2011 Budget

Albemarle County put together a budget for FY2011/2012. As part of this review, county staff is reviewing the agreement by which Albemarle is part of the JMRL. A work session was held in February 2011 to discuss their findings.[8][9] Supervisors directed county staff to work with library director John Halliday on a process by which the library agreement will be updated for the 21st century.[9]

2012 out-of-network charges

In 2012, pressure from Albemarle County to raise additional revenue caused the board to consider a $30-a-year charge to people who live outside the JMRL network.[10] The Nelson County Board of Supervisors unanimously agreed to the new fee.[11]

Central library renovation

In October 2014, trustees were presented with an $8.74 million plan to renovate the central library. This will involve a temporary library needing to be found in the meantime.[12]

Overcrowding at Crozet

In July 2010, the firm Dominion Library Associates was hired to conduct an assessment of the Crozet, Scottsville, Louisa County and Nelson County facilities. The Crozet library was deemed to not be in compliance with the Americans with Disabilities Act and "is the most crowded facility attempting to provide library service that this consultant has seen in recent years.[13] The report called for the library to be shut down until a safer one could be opened.

JMRL Board of Trustees

The responsibilities of the Board of Trustees includes setting library goals annually and developing a 5-year comprehensive plan designed to meet statewide requirements.[14]

Current trustees

Previous members

Five-Year Strategic Plan July 2019 to June 2024

DRAFT Jefferson-Madison Regional Library Five-Year Strategic Plan July 2019–June 2024:[15] The Library Board of Trustees is adopting this ambitious strategic plan for 2020-2024 to set objectives for itself, library staff, and government officials. The plan is intended to keep the library focused on its goals and to show everyone where the library is heading. Highlights of the Five-Year Plan include:

  • Expansion of Nelson Memorial Library
  • Updating Central Library in Charlottesville
  • Planning for growth of outreach and extension services
  • Providing additional service hours at Northside Library and Louisa County Library
  • Bringing JMRL closer to meeting the Virginia State Library Board’s standards for “AA” libraries

The Five-Year Plan was developed by a 12-member planning committee representing the Library Board,library staff, and Friends of the Library. The committee met regularly between April of 2018 and March 2019. Supporting documents used to develop the plan included JMRL’s Fall 2018 user feedback survey, Planning for Library Excellence: Standards for Virginia Public Libraries (2009), The State of America’s Libraries 2013: A Report of the American Library Association, Assumptions About the Future of Public Libraries (Public Library Association, 2010), and Strategic Planning for Results (Public Library Association, 2008). The committee also solicited public input throughout the process, and informed the public of progress at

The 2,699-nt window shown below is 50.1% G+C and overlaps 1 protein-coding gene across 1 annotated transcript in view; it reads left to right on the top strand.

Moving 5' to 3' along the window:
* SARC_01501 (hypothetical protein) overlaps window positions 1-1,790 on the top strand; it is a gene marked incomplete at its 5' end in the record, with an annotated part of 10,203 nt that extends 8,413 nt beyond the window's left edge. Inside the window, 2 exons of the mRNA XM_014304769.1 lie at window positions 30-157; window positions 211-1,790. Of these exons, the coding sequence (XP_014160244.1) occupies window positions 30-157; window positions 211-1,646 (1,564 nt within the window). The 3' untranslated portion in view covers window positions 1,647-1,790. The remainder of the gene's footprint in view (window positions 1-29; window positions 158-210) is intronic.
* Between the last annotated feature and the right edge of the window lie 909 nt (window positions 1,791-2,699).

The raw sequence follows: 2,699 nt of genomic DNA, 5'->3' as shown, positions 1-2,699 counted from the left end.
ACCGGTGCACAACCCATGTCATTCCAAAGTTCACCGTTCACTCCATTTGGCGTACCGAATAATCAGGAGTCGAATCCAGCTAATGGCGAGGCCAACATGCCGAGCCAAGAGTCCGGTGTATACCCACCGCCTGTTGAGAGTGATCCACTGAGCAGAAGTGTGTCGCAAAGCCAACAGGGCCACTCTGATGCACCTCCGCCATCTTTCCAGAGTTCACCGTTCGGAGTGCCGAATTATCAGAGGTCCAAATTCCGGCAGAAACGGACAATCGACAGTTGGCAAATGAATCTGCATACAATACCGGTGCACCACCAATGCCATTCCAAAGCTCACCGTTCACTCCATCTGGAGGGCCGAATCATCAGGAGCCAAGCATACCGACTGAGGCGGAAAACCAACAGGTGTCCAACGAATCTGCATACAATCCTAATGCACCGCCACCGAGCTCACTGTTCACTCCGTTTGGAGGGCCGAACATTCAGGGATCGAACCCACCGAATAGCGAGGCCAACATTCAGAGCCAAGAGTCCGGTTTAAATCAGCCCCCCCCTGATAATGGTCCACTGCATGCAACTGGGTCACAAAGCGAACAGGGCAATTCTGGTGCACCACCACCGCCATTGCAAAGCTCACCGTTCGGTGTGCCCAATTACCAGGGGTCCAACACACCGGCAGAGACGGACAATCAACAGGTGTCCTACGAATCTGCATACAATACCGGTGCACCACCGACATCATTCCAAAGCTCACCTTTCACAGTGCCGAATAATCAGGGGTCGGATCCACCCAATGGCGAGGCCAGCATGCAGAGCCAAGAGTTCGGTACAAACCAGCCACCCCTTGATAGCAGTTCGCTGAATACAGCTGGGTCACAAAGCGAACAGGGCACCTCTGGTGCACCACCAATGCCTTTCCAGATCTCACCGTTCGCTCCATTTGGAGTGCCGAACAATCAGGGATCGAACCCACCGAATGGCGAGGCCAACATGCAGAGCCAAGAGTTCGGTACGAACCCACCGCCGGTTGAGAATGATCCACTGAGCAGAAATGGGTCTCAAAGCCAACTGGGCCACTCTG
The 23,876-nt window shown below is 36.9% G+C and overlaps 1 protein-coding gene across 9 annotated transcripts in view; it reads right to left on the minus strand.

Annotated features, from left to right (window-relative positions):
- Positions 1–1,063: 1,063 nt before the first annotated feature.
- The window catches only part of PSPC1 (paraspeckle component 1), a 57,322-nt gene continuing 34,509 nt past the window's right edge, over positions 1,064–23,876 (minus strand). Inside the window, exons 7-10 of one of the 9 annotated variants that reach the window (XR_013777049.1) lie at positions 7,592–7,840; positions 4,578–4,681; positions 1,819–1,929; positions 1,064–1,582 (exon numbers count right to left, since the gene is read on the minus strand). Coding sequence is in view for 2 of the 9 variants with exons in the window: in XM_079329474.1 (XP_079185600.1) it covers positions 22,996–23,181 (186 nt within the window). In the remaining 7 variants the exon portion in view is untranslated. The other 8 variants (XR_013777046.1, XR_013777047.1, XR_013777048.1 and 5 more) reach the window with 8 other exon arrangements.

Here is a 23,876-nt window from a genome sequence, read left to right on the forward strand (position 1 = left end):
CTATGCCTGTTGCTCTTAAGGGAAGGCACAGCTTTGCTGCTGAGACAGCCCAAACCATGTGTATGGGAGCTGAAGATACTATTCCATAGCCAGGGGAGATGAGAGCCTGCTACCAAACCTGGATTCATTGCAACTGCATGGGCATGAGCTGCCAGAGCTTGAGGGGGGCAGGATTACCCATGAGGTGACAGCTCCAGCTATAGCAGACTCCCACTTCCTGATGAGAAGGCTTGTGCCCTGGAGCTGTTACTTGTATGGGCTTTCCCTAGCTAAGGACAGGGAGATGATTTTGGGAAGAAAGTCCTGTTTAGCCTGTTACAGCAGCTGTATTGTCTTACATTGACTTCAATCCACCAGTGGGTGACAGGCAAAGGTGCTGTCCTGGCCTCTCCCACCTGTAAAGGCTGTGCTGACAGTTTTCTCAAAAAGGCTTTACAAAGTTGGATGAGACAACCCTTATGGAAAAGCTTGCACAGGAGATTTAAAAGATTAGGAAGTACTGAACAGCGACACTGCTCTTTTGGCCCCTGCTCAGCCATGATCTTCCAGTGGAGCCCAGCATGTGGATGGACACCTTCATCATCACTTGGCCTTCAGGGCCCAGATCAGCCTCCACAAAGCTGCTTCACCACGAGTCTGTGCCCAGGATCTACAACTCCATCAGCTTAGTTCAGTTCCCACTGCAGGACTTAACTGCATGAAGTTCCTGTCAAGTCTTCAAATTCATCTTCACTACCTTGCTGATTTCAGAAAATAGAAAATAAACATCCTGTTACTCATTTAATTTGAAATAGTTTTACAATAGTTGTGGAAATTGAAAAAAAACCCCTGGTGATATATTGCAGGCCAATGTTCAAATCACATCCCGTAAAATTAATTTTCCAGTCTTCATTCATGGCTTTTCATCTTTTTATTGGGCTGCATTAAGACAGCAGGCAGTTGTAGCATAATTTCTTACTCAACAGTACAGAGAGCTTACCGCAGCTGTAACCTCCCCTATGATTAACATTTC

In the early days of the COVID-19 Emergency, the library system moved to tier 5 in its COVID response plan, which was to shut everything down. Gradually they loosened restrictions and went to tier 2 on May 17, 2021. [16]

Photo gallery


  1. Web. About JMRL, retrieved June 22,2021.
  2. Robert M. Hubbard, “Libraries in Charlottesville and Albemarle: A Brief History,” Magazine of Albemarle County History, vol. 37-38 (1979-1980): 7.
  3. Web. [1], Staff Reports, Daily Progress, Lee Enterprises, October 23, 2019, retrieved October 23, 2019. Print. October 23, 2019 page A3.
  4. Print: Library Expansion is Postponed, Staff Reports, Daily Progress, Lindsay family February 11, 1960, Page 11.
  5. Web. Local libraries offering e-books for free, Brandon Shulleeta, Daily Progress, Lee Enterprises, December 4, 2010, retrieved December 6, 2010.
  6. Web. New library director focused on access, funding, Tyler Hammel, Daily Progress, Lee Enterprises, January 12, 2018, retrieved September 14, 2019.
  7. Web. JMRL says budget reductions could close Scottsville, Crozet libraries, Brendan Fitzgerald, C-VILLE Weekly, Portico Publications, January 19, 2010
  8. Web. Library Analysis Scope of Work, Albemarle County Board of Supervisors, retrieved October 1, 2010.
  9. 9.0 9.1 Web. Supervisors seek changes to library agreement, Sean Tubbs, Charlottesville Tomorrow, February 9, 2011, retrieved February 10, 2011.
  10. Web. Regional Library Might Have New Fee In 2012, Newsradio 1070, retrieved November 5, 2012.
  11. Web. Supervisors accept new library agreement, Katrina Koerting, Nelson County Times, retrieved November 7, 2012.
  12. Web. $8.74M Central Library renovation proposed, Nate Delesline III, Daily Progress, October 27, 2014, retrieved October 28, 2014.
  13. Moorman, John A. "Albemarle County Library Facility Study Project July10 Final Report." Scribd. 7 July 2010. Web. 30 Aug. 2010. <>.
  14. Web. J-MRL Board of Trustees’ Goals and Planning, 27 February 2006, retrieved 28 June 2012.
  16. Web. May 14, 2021: No appointments needed to visit JMRL branches starting Monday; Andrews launches bid for Samuel Miller seat in Albemarle, Sean Tubbs, Charlottesville Community Engagement, Town Crier Productions, May 14, 2021, retrieved May 15, 2021.

External links